Colorado Springs, Colorado 2021-09-20 12:18:56 –
Asheville, NC — This is the story of three boring buildings. The story of Days Inn, Red Roof Inn, and apartments in Asheville, North Carolina.
They are all at the heart of the city’s efforts to combat the long-term homeless.
The story begins with a man named Zack. We are discussing bonsai and sunflowers grown in the windows of the apartment. He is talking to the case manager.
Zack was homeless. He says he was physically handicapped in a car accident. His disability check is his only income. He stayed on the street until he discovered a non-profit organization called Homeward Bound in western North Carolina.
They put Zack in a “boring building” downtown.
He is paying the rent. He is stable. He is on a productive path, like the other 18 residents of the Woodfin apartment, which was otherwise homeless.
“It’s life or death,” Zack said of what the apartment meant to him. “That means everything.”
For several years, the building was the only home of its kind in the Asheville area, but until a year, everyone was at home, except for those who didn’t have one.
When the COVID-19 pandemic occurred, the shelter became a potential superspreader. The service was virtualized and difficult for people without internet access. Space has become essential in Asheville and elsewhere.
“We asked people to quarantine. If you don’t have a home and you can’t go anywhere, that’s impossible,” said Jenny Moffat, director of housing at Homeward Bound.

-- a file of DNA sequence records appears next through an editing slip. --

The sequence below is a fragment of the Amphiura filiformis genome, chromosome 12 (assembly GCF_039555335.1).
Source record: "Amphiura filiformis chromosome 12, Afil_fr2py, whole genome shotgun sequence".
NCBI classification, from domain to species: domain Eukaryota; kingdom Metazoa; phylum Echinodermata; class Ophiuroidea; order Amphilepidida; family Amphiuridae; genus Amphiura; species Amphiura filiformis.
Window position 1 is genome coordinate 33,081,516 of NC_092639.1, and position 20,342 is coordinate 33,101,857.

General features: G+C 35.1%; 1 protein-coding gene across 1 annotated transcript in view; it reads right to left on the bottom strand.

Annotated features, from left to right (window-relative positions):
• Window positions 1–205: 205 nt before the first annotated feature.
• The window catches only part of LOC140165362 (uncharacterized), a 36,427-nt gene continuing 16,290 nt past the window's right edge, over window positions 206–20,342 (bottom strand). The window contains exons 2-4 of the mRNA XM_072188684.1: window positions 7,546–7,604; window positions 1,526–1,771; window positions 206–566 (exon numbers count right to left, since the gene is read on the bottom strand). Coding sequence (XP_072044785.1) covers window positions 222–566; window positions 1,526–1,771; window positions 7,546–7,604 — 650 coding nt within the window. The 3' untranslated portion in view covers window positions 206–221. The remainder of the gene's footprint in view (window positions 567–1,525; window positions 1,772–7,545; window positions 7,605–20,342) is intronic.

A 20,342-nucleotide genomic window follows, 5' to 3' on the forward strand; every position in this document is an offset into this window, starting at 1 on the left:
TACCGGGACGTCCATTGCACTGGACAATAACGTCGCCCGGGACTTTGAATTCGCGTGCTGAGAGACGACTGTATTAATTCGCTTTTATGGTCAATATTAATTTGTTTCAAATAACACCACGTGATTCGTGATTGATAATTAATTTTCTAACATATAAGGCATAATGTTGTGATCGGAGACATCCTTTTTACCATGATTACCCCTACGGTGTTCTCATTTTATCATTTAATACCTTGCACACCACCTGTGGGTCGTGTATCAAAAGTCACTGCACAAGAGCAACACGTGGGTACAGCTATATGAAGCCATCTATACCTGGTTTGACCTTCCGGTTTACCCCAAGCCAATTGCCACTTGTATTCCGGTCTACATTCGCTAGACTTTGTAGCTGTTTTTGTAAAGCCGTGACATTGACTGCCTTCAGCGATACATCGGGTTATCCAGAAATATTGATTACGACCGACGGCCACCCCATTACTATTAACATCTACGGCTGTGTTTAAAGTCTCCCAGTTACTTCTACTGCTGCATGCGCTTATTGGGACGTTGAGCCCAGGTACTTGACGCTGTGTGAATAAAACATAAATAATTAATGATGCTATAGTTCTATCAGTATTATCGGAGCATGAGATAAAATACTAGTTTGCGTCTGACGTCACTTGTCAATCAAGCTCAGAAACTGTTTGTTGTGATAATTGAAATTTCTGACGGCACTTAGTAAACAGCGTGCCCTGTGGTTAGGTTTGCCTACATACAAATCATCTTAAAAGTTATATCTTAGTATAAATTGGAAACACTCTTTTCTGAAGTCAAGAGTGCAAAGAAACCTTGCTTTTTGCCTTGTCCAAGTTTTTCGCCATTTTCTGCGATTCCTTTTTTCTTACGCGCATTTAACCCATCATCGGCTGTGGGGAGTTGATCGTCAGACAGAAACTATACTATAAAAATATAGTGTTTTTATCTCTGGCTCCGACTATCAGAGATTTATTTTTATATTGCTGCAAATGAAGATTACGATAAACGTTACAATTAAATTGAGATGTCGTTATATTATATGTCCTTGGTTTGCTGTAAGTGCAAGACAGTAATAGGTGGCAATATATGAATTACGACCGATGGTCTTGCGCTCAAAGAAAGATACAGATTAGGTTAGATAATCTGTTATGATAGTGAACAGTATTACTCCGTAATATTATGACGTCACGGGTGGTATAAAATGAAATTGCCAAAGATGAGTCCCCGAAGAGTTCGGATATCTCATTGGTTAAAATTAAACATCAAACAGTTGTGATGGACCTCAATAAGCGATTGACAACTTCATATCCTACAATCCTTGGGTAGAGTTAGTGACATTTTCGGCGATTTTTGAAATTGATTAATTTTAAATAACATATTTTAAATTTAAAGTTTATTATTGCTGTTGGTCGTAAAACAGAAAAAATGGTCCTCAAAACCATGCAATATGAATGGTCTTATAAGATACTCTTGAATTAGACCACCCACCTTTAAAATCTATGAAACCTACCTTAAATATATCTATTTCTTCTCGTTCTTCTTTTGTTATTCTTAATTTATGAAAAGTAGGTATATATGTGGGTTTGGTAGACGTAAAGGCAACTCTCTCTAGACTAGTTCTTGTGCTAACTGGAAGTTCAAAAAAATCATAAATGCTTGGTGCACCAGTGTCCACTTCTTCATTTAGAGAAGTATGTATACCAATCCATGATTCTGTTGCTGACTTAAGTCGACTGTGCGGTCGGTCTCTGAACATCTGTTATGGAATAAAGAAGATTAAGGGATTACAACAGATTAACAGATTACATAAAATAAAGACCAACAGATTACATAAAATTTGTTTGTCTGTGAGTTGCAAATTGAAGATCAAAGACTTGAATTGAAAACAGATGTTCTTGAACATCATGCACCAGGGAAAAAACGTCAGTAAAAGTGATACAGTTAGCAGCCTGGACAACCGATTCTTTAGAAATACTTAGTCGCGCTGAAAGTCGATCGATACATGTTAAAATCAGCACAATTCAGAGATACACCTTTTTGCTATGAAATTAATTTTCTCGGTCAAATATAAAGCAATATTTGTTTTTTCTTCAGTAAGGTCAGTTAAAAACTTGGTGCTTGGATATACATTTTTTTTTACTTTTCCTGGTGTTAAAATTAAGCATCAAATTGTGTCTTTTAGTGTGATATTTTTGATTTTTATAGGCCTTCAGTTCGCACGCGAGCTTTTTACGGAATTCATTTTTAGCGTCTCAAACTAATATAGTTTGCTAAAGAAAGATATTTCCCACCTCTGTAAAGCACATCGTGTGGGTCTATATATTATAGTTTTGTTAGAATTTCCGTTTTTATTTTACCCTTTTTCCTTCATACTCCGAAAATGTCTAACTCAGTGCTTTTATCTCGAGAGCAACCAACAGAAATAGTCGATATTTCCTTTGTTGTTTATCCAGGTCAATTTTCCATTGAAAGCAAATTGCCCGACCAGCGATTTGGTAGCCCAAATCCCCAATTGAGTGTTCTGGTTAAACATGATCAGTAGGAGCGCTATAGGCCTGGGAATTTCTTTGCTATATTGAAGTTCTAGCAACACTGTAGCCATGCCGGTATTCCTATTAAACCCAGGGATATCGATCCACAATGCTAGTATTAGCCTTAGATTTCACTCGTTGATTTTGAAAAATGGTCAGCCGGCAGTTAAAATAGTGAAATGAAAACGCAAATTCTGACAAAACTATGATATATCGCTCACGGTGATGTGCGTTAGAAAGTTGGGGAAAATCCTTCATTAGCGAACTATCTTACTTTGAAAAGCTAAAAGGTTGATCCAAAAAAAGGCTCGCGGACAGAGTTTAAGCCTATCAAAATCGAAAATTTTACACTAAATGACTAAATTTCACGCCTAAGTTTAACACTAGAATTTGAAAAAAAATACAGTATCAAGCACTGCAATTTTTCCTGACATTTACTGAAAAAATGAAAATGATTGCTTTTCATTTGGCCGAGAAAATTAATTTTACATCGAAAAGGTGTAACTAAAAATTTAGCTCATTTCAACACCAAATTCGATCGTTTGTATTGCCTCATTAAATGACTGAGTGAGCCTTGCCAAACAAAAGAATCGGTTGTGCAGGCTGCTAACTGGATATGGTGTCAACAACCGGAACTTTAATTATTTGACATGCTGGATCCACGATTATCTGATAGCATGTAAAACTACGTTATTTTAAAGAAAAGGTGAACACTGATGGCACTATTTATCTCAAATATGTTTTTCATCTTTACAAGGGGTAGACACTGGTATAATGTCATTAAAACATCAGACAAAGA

They found another boring building.
Homeward Bound and the city of Asheville used the local Red Roof Inn to accommodate 166 people. Cities across the country have taken a similar approach, turning unused hotel space into shelters.
“I think COVID has made it clearer how important housing is and how it is health care,” Moffat said. “
They learned the lesson through a success story like Zack.
A new boring building, the next step in Asheville, when Congress passed the US Rescue Program this March and cities and counties received millions of dollars to help individuals experiencing homelessness. Became clear.
Homeward Bound has raised $ 13.5 million, including millions of dollars from cities and counties, to turn the nearby Days Inn into a permanent home.
“It’s encouraging to see the homeless become a priority at a much higher level,” Moffat said. “It’s exactly that concept that everyone deserves to have a home.”
Homeward Bound closed at Days Inn this summer. They will begin refurbishing this winter and hope to welcome guests by next winter. It’s another boring building. But one building can make a big difference.
One city’s solution to sheltering homeless individuals? Buy a hotel Source link One city’s solution to sheltering homeless individuals? Buy a hotel